- You can get lower than 6% interest (the current fixed interest rate for federal Direct Unsubsidized student loans is 6.08%).
3. Create a financial plan with your family
If you’d feel more comfortable borrowing from family than the federal government, bank or other private organization, that’s usually OK. We say “usually” because you should not borrow from your family if you are PSLF eligible. We can’t stress this enough — if you plan to take a nonprofit or government position, take out federal student loans to pay for physician assistant school. It will be worth it if you can have a big portion of your loan forgiven after 10 years.
4. Use your savings
Using savings to pay for PA school is a great way to lower your overall student loan debt — the less you have to borrow, federal or private, the less you will have to repay. As you plan how you’ll pay back your student loans after you graduate, you can use your savings to be in less overall debt when you begin your physician assistant career.
5. Apply for PA school scholarships
Free money opportunities to help pay for PA school may not be as plentiful as in other fields of study, but they do exist. The Physician Assistant Foundation, for example, has awarded more than $2.3 million in scholarship funds to PA school students. Many of the PA Foundation scholarships are $1,000 and $2,000, which is money you would not have to repay when you finish school. Be sure to research other scholarship and grant opportunities to help keep your overall PA school student loan debt down.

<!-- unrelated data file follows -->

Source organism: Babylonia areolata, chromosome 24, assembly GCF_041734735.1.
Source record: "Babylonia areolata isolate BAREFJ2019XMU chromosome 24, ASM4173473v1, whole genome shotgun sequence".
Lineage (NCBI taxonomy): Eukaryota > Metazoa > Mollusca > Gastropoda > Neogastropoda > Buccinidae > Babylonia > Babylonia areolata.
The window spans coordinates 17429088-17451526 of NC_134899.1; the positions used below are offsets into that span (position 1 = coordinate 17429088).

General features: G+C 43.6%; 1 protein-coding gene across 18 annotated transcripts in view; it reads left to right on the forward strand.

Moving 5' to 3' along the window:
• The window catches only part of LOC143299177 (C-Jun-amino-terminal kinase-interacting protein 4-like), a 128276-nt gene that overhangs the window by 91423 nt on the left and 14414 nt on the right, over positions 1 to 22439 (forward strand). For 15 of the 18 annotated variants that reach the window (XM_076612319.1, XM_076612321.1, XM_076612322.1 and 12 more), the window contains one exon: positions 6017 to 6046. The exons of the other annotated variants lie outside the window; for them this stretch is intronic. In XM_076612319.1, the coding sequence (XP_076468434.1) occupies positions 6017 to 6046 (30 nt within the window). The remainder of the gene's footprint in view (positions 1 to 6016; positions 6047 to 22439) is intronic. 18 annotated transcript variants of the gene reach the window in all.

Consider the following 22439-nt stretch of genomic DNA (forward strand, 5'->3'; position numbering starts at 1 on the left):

PA Foundation scholarship applicants must meet the following criteria:
- Be a student member of the American Academy of Pas (AAPA).
- Attend an Accreditation Review Commission-PA-accredited PA program.
- Successfully complete at least one term of PA studies and be in good academic standing.
- Be enrolled in PA school during the scholarship application cycle.
Get help with your PA school student loan strategy
You do not have to figure out how to pay for physician school on your own. If your degree program will cause you to take on significant debt, especially more than $100,000 worth of student loan debt, contact Student Loan Planner today to schedule a PA school pre-debt consultation.